November 01, 2013 /24-7PressRelease/
-- Issues concerning the distribution of a business entity in Florida divorce proceedings
A marriage is a lot like a business partnership; each relationship involves both personal and financial aspects. And, just as a business partners sometimes go their separate ways, spouses may decide that divorce
has become necessary.
Of course, sometimes spouses are also business partners, or one of the spouses is a business owner. Even if one spouse is not involved in a business operated by the other, that business is likely considered marital property under Florida law, particularly if the business was opened or acquired during the marriage. When a divorce involves the distribution of a business entity, there are sometimes many challenges which must be overcome in order for the parties to reach an equitable conclusion.
Accurate business valuation is critical if one spouse plans a buyout
Under Florida law, marital property is divided equitably upon divorce. This means property will be divided fairly based on all relevant factors; it starts with a 50-50 presumption, but does not necessarily mean a 50-50 split, depending on various nuances.
What is marital property? Generally, anything the spouses acquired during the marriage, both individually and as a couple, is marital property. Separate property not subject to division includes things a spouse acquired before the marriage and never commingles, or things acquired during the marriage as a gift (excluding gifts from the other spouse) or from an inheritance.
It is important to note that separate property acquired before the marriage that increases in value during the marriage because of the work of either spouse or the contribution of marital funds becomes a type of hybrid property. While the original value of a business owned prior to the marriage remains separate property, any increase in the value of the business is marital property subject to division in the divorce proceeding.
When a married couple runs a small business together, with each spouse actively involved, there are several options after a divorce.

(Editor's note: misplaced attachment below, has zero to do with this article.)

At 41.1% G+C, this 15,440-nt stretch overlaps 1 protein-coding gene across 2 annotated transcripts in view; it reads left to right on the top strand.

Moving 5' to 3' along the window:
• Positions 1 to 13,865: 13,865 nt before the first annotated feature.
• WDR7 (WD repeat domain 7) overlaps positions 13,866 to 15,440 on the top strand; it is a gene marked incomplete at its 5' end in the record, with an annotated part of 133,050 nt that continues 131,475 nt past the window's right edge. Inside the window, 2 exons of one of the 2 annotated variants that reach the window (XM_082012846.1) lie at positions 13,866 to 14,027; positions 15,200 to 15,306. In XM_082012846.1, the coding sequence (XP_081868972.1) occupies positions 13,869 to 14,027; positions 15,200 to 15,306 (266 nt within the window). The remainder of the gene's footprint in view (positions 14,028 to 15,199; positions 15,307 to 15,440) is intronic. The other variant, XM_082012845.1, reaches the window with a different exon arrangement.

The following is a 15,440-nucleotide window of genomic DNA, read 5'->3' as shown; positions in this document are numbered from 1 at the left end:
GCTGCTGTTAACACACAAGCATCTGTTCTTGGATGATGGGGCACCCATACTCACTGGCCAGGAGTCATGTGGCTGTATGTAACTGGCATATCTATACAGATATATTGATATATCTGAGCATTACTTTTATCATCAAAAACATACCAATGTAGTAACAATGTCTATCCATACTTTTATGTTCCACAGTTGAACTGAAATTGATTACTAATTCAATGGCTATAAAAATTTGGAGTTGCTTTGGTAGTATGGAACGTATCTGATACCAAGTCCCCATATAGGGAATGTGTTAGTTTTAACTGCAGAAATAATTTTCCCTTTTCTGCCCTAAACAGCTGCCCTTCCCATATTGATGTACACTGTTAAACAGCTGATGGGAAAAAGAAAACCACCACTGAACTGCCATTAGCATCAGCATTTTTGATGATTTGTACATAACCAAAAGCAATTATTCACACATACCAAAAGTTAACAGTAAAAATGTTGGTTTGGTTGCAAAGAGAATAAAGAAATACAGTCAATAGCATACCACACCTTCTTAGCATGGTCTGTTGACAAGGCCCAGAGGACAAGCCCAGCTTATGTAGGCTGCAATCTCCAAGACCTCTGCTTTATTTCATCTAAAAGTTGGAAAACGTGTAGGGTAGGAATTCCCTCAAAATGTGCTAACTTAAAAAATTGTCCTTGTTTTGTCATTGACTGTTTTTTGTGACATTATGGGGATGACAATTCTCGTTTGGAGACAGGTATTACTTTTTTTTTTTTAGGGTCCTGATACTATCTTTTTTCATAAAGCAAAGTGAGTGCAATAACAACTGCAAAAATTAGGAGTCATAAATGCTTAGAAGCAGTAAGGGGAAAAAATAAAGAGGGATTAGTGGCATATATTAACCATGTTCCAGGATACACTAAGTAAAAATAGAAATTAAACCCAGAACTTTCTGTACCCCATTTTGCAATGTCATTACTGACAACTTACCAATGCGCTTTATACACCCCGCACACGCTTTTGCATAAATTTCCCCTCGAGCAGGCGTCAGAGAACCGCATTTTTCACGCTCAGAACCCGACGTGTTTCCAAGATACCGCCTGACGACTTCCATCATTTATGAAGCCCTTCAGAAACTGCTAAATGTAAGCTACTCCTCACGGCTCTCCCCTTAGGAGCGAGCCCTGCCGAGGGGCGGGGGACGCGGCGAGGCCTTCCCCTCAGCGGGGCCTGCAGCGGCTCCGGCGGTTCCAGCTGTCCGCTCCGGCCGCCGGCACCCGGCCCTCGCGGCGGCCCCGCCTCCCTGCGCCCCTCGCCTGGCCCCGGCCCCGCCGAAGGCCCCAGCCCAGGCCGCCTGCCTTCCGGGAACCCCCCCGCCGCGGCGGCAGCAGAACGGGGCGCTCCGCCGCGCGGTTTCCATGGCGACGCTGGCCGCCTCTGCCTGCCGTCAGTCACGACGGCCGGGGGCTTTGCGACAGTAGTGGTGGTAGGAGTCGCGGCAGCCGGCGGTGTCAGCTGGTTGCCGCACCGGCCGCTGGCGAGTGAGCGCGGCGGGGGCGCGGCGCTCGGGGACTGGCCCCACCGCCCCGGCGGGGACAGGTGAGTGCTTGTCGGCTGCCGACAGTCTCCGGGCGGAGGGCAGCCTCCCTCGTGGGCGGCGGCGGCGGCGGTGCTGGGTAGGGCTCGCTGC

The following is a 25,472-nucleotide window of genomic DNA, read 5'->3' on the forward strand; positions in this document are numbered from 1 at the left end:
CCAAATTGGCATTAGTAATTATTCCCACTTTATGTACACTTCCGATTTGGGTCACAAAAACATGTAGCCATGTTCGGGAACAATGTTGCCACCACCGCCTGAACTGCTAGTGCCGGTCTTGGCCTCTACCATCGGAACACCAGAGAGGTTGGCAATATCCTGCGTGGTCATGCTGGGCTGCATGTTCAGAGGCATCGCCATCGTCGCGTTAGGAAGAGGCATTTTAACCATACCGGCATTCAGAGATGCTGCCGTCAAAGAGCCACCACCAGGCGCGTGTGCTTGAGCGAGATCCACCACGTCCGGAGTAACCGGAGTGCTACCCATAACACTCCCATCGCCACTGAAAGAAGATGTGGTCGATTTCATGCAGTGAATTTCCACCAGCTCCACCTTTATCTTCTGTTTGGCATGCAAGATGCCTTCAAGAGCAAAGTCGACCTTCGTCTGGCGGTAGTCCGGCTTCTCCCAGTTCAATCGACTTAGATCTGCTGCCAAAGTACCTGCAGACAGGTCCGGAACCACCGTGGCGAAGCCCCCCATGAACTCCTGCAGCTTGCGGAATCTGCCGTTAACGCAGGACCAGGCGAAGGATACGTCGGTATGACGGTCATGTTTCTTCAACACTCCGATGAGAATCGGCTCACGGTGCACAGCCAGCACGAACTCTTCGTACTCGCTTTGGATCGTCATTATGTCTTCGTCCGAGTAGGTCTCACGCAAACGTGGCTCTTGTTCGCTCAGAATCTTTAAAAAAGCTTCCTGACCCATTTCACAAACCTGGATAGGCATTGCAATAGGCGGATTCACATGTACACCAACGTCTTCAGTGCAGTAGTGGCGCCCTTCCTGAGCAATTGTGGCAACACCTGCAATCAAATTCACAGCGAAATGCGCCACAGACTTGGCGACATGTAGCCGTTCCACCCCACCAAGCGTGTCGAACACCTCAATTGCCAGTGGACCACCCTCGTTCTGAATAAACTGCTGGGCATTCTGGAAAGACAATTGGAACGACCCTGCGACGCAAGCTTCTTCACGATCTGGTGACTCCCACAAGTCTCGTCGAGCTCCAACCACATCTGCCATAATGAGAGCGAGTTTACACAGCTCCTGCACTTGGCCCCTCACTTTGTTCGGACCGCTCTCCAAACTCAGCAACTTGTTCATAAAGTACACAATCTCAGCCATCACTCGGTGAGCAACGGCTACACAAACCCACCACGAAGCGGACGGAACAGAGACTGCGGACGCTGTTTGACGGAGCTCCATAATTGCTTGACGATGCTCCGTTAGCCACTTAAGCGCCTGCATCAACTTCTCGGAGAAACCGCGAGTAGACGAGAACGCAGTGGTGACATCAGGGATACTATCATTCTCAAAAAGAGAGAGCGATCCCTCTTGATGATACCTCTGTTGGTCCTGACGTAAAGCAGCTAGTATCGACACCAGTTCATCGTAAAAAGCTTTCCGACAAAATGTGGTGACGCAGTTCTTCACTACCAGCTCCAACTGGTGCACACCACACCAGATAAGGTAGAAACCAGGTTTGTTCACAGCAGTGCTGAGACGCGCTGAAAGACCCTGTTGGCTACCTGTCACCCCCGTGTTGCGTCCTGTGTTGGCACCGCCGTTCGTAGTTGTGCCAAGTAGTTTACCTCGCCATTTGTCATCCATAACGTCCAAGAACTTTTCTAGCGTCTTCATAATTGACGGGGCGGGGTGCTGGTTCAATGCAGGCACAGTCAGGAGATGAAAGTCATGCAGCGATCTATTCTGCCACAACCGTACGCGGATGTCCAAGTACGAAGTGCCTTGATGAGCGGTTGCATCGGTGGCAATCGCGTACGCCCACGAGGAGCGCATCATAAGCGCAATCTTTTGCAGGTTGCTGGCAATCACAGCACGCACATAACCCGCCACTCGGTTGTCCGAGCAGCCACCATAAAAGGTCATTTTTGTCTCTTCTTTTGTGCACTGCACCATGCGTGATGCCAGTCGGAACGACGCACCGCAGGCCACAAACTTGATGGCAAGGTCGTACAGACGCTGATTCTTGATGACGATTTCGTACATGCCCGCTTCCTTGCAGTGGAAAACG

Some former spouses find that they are able to continue their business relationship unchanged even after the marriage has ended. It may also be possible to split the operations or structure duties so as to not have much direct interaction with each other. Alternately, one spouse may stay on as a "silent partner," retaining an ownership interest without participating in operations. It is critical in this regard for the former spouses to ensure they have written business and partnership agreements in place if they decide to continue joint business ownership.
The business may be sold, and the proceeds divided according to the terms of the divorce settlement agreement or court order. Or, a business valuation may be conducted, with one spouse then buying the other out of his/her ownership interest.
Business valuation is also particularly important when one spouse was actively involved in the operation of the business while the other was not; for example, when one spouse ran a professional practice like a law office or medical practice and the other was a stay-at-home parent. In these situations, a buyout is more likely to be the most attractive solution.
Business valuation is complicated, and there are several ways to value a business. One method is an earning value approach. Most commonly, when using this approach, a Capitalizing Past Earning valuation is utilized. Records of past earnings for the business are normalized to account for unusual expenses or revenue, and then the normalized earnings are multiplied by a capitalization factor (the rate of return a reasonable investor would expect, combined with a measure of expected risk of the investment).
Other common business valuation methods include asset-based approaches, which at the core involve subtracting the liabilities of the business from the value of its assets, and market value approaches, which set the value of a business by making comparisons with similar businesses that have been sold recently. These valuations will require the services of a CPA or other professional or expert qualified to perform business valuations. Frequently, parties will not agree on the method to be utilized in valuing the business entity, or the value itself, and so it is common in more contentious divorces for each spouse to retain his/her own expert, although, upon agreement of the parties, a neutral expert may perform the valuation.
Any divorce involving a business is a complex divorce
. If your marriage is ending and you or your spouse has a business, for the best results, get in touch with a Florida Board Certified family law attorney experienced in complex divorce issues.
Article provided by Lewert Law Offices, P.A.
Visit us at www.lewertlaw.com